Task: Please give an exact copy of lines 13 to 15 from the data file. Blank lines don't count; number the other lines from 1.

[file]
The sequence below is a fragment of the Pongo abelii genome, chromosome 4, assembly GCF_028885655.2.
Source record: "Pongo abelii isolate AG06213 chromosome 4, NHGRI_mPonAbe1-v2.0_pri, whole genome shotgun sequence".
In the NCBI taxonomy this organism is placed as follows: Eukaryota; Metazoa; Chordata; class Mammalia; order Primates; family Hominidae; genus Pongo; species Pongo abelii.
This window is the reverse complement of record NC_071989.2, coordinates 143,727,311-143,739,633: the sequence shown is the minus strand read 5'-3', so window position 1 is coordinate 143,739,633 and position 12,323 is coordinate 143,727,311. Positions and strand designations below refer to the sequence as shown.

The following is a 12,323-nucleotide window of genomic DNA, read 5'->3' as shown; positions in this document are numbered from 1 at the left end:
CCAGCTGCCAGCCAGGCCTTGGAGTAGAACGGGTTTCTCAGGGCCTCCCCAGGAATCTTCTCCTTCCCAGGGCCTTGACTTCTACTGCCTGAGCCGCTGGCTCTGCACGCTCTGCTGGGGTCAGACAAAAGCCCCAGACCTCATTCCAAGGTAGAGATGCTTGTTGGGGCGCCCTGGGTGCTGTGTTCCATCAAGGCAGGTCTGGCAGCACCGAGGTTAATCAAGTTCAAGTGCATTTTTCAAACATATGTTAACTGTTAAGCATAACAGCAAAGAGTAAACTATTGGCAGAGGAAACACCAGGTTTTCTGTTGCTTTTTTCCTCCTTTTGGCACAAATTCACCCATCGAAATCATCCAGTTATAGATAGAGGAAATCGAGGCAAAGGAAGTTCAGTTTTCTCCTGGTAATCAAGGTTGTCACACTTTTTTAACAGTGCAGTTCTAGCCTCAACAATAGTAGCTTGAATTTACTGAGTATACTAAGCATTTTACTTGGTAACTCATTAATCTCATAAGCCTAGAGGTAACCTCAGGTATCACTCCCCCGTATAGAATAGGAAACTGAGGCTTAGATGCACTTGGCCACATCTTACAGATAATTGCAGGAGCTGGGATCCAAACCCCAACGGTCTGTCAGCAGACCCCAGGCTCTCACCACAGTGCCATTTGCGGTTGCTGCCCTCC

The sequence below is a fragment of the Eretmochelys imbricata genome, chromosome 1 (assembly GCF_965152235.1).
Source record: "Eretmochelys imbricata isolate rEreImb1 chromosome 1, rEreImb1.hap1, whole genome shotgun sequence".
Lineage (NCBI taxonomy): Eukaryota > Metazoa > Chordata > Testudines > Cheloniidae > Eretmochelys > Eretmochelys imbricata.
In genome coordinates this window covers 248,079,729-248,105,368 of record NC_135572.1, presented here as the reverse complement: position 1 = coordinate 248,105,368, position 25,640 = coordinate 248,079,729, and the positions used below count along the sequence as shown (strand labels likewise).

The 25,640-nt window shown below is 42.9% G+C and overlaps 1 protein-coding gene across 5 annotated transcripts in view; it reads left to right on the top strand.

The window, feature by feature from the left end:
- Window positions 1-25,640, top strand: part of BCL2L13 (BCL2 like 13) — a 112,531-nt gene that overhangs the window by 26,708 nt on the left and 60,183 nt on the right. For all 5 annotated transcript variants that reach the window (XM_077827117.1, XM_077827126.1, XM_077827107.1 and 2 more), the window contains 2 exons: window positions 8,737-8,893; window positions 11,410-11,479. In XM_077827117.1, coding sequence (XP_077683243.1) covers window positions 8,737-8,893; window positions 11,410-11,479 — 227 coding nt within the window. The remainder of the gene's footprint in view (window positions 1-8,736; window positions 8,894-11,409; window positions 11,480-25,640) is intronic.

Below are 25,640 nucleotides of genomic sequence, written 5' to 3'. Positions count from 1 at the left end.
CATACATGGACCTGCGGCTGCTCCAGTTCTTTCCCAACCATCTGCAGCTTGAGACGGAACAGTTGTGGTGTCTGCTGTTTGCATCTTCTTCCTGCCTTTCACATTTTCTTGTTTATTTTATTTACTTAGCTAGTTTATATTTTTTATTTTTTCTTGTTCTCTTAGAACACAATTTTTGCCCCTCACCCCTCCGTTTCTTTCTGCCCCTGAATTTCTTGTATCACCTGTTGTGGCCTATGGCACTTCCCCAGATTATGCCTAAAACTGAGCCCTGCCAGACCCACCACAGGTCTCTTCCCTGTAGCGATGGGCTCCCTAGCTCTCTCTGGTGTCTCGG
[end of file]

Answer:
- Window positions 1-25,640, top strand: part of BCL2L13 (BCL2 like 13) — a 112,531-nt gene that overhangs the window by 26,708 nt on the left and 60,183 nt on the right. For all 5 annotated transcript variants that reach the window (XM_077827117.1, XM_077827126.1, XM_077827107.1 and 2 more), the window contains 2 exons: window positions 8,737-8,893; window positions 11,410-11,479. In XM_077827117.1, coding sequence (XP_077683243.1) covers window positions 8,737-8,893; window positions 11,410-11,479 — 227 coding nt within the window. The remainder of the gene's footprint in view (window positions 1-8,736; window positions 8,894-11,409; window positions 11,480-25,640) is intronic.

Below are 25,640 nucleotides of genomic sequence, written 5' to 3'. Positions count from 1 at the left end.
CATACATGGACCTGCGGCTGCTCCAGTTCTTTCCCAACCATCTGCAGCTTGAGACGGAACAGTTGTGGTGTCTGCTGTTTGCATCTTCTTCCTGCCTTTCACATTTTCTTGTTTATTTTATTTACTTAGCTAGTTTATATTTTTTATTTTTTCTTGTTCTCTTAGAACACAATTTTTGCCCCTCACCCCTCCGTTTCTTTCTGCCCCTGAATTTCTTGTATCACCTGTTGTGGCCTATGGCACTTCCCCAGATTATGCCTAAAACTGAGCCCTGCCAGACCCACCACAGGTCTCTTCCCTGTAGCGATGGGCTCCCTAGCTCTCTCTGGTGTCTCGG